A damp clammy mist hung over the town not acreature was to be seen in the whole street round about onthe doors and gates crosses were marked to show that theplague was insideor that the people were dead No onewas to be seen either in the broader winding Butcher'sRow as the street was called which led from the Round Tower to the King's Castle A big ammunition wagon rum-bled past the driver swung his whip and the horses wentoff at a gallop the wagon was full of dead bodies The young student held his hand before his face and smelt atsome strong spirits which he had on a sponge in a brass box

From a tavern in one of the streets came the sound of singing and unpleasant laughter from people who drank thenight through to forget that the plague stood before thedoor and would have them to accompany him in the wagon with the other corpses The student turned his steps to- wards the castle bridge where one or two small ships layone of them was weighing anchor to get away from the plague-stricken city. "Ludwig Holberg " said the student and the namesounded like any other name now the sound is one of the proudest names in Denmarkat that time he was only ayoungunknown student

The ship glided past the castleIt was not yet clear morning when they came out into the open water A light breeze came along and the sails swelled the young stu-dent set himself with his face to the wind and fell asleepand that was not quite the wisest thing to doAlready onthe third morning the ship lay off Falster

" Do you know any one in this place with whom I could live cheaply" Holberg asked the captain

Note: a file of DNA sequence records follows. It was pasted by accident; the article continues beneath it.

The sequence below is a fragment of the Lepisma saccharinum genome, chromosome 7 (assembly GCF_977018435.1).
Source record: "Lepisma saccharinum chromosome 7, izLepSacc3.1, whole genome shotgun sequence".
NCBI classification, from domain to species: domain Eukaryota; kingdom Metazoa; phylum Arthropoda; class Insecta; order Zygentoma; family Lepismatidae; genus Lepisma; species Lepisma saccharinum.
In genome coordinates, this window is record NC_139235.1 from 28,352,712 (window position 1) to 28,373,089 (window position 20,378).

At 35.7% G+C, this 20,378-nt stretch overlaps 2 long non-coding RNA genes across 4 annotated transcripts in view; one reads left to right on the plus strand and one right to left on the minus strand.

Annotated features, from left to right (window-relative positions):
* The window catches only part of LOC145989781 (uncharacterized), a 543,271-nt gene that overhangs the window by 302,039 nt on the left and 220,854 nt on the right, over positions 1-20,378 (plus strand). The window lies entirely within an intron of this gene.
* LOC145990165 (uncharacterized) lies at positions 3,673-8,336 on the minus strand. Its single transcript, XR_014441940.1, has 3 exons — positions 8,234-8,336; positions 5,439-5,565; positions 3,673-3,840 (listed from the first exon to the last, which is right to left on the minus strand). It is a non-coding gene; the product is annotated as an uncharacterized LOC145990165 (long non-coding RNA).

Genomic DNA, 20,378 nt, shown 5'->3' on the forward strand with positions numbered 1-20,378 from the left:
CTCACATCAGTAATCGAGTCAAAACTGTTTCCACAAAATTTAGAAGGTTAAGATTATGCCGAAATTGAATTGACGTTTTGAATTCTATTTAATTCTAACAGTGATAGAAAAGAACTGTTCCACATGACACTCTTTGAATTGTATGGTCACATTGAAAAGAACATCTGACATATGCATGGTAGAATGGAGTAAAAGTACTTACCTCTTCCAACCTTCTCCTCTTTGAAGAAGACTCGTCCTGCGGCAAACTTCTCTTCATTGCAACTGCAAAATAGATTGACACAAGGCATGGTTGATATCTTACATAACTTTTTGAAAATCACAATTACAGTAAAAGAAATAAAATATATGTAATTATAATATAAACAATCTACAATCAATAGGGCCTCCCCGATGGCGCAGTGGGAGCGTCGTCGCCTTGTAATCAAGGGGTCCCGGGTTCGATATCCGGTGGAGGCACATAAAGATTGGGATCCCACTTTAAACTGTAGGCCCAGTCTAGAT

"I believe that you would do well to go to the ferrywoman in Borrehouse,"said he."If you want to be verypolie,her name is Mother Sren Sorensen Mller!yet itmay happen that she will fly into a rage if you are too polite to her!Her husband is in custody for a crime;sheherself manages the ferryboat,she has fists of her own!" The student took his knapsack and went to theferry-house.The door was not locked,he lifted thelatch,and went into a room with a bricklaid floor,where a bench with a big leather coverlet was the chiefarticle of furniture.A white hen with chickens was fastened to the bench,and had upset the waterdish,andthe water had run across the floor.No one was here,orin the next room,only a cradle with a child in it.Theferry-boat came back with only one person in it,whether man or woman was not easy to say.The personwas wrapped in a great cloak,and wore a fur cap like ahood on the head.The boat lay to. It was a woman who got out and came into theroom.She looked very imposing when she straightenedher back;two proud eyes sat under the black eyebrows.It was Mother Sren,the ferry-woman;rooks,crows,and daws would scream out another name whichwe know better. She looked morose,and did not seem to care totalk,but so much was said and settled,that the student arranged for board and lodging for an indefinitetime,whilst things were so bad in Copenhagen. One or other honest citizen from the neighbouringtown came regularly out to the ferry-house.Frank thecutler and Sivert the exciseman came there;theydrank a glass of ale and talked with the student.Hewas a clever young man,who knew his"Practica",asthey called it;he read Greek and Latin,and was wellup in learned subjects. "The less one knows,the less one is burdenedwith it,"said Mother Sren. "You have to work hard!"said Holberg,one daywhen she soaked her clothes in the sharp lye,and herself chopped the treeroots for firewood. "That's my affair!"said she. "Have you always from childhood been obliged towork and toil?"